Life, Insights and Observations Through Writing and Art
Recently, I had the pleasure of visiting our local zoo. The Brookfield Zoo.
I was first introduced to this fantastic place when I started dating my hubs. It’s large and spread out and set in the middle of a wooded suburb southwest of Chicago. Ahhh, I have such fond memories of this great place. My hubs LOVES the zoo. And, for that reason, I’ve learned to love it as well.
We became members years ago because it was always a fun spot to take the kids. We took our boys there often when they were young. Over the years, we just kept our membership active. Even so, I only manage to get there once or twice every few years. It had been a long, long time since my last visit. Yesterday was the day I’d finally get back! It was perfect timing. School was back in session and the weather was beautiful. I was with one of my sons and we’d practically have the place to ourselves!
But, we didn’t. The place was packed. The line to get in was long. It was moving slow. There was a little hut that everyone was waiting in line to get through. It reminded me of a toll booth. The cashier, who was cleverly dressed in park ranger attire, sat inside collecting entrance fees and handing out zoo maps.
As we sat in the long line waiting for our turn to gain entrance, I glanced over at the parking lot. I was shocked! It looked filled to capacity. Where did all of those cars and people come from? Good grief, were there that many families with toddlers and preschoolers out for a play date today? Didn’t anybody nap anymore? Now wasn’t that just my luck. It looked like everyone and their neighbor decided to visit the zoo the same day as we did.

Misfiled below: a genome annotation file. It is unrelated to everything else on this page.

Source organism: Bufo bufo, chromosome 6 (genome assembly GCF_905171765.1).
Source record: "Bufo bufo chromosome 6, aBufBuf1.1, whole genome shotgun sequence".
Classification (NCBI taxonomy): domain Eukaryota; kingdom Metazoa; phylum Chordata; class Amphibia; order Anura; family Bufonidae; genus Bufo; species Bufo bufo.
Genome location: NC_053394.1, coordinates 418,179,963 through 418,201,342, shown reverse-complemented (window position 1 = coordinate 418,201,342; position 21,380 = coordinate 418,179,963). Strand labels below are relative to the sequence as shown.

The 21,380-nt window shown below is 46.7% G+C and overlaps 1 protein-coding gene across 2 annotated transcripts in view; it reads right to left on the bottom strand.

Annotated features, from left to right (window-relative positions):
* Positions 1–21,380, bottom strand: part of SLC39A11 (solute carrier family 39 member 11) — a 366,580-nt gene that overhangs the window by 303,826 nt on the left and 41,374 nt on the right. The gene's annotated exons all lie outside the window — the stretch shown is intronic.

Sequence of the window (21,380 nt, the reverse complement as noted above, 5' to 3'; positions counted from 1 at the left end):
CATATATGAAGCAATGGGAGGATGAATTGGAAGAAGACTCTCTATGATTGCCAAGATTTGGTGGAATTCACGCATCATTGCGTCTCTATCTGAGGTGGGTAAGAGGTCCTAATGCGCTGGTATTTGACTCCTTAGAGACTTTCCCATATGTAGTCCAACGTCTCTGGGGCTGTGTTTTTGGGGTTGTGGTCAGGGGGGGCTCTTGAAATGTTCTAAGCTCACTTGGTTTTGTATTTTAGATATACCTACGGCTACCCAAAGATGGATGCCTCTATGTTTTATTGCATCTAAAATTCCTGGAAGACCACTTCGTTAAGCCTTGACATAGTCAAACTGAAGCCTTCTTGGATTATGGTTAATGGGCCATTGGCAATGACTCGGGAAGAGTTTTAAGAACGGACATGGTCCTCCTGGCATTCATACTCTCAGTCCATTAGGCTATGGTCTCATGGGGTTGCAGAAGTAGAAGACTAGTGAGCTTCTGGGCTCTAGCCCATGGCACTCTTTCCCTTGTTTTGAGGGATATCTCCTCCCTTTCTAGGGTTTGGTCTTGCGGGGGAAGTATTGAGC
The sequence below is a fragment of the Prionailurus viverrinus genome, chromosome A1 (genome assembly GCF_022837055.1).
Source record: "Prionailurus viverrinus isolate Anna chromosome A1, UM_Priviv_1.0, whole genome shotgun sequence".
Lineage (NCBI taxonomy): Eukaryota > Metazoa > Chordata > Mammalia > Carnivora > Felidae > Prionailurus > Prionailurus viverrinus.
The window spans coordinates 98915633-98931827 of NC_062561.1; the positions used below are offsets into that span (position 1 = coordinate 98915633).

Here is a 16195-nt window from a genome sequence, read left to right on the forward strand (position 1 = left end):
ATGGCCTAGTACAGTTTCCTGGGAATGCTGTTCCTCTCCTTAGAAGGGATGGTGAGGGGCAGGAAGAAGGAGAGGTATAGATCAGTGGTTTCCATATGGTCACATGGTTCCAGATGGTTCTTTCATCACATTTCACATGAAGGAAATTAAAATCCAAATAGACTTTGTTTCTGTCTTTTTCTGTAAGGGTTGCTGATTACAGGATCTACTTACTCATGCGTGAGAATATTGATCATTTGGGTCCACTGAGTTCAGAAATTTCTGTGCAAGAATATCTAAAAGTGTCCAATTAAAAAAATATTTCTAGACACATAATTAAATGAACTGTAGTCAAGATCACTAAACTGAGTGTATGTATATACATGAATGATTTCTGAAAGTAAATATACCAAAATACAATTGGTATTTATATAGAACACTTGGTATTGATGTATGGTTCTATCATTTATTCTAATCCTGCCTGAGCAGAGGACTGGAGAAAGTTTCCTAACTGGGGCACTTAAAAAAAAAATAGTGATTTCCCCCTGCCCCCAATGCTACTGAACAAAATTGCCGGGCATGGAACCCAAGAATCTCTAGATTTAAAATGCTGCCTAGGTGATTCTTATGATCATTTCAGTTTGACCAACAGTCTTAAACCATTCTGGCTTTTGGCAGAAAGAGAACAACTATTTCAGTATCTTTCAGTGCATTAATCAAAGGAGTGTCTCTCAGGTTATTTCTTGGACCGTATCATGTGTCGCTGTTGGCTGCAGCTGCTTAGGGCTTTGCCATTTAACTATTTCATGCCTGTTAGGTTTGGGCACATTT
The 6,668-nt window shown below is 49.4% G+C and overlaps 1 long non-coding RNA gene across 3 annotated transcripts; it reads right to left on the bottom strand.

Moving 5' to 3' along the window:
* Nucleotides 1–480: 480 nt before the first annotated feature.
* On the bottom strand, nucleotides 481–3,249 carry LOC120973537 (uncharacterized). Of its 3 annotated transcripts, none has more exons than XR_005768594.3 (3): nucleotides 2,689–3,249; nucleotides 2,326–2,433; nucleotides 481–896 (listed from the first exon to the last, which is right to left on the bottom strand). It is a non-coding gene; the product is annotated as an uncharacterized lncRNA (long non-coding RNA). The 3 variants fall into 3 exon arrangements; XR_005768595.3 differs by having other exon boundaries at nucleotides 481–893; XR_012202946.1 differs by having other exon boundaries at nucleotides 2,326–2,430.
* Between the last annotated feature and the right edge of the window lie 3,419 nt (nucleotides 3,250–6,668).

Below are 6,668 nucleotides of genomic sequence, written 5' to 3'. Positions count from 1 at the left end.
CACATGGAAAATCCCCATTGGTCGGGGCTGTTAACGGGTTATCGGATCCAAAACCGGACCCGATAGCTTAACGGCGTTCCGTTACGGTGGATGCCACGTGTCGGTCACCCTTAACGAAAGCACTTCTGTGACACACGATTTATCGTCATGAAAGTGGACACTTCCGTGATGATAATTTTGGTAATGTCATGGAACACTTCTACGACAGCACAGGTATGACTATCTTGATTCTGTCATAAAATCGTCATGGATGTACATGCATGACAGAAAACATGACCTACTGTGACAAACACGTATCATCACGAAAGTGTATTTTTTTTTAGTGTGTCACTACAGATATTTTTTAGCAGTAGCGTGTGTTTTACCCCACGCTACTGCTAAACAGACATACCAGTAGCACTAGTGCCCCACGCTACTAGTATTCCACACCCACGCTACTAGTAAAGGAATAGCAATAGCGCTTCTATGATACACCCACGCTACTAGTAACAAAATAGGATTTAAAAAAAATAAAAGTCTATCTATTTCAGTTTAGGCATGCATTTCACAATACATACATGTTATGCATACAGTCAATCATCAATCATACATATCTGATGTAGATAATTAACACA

I looked away from the crowded parking lot and back at the line we were sitting in. Our car was moving again. We were inching forward! Hurray! It was finally our turn in line to pull up to the tiny, brown cashier’s booth. We paid and passed through the gate. Then, we were stopped again. Standing right in front of us a few feet through the gate stood a parking lot attendant. We were being directed away from the normal parking lot. Huh?? But the zoo was that way. We were being sent to the overflow lot. This was about a block away on a dirt field in the back of a high school. There were all kinds of volunteers wearing bright orange sashes and waving flashlights with red plastic covers directing the cars. We followed the line of cars through the ‘good’ parking lot and into no-man’s land. It was as if we were at a major sporting event. Their was a young man holding two flashlights at the end of the line. He directed us with precision into our parking spot. He waved his flashlights in stiff, official movements. Like a ramp agent on the tarmac directing a 500 seat passenger plane at the airport.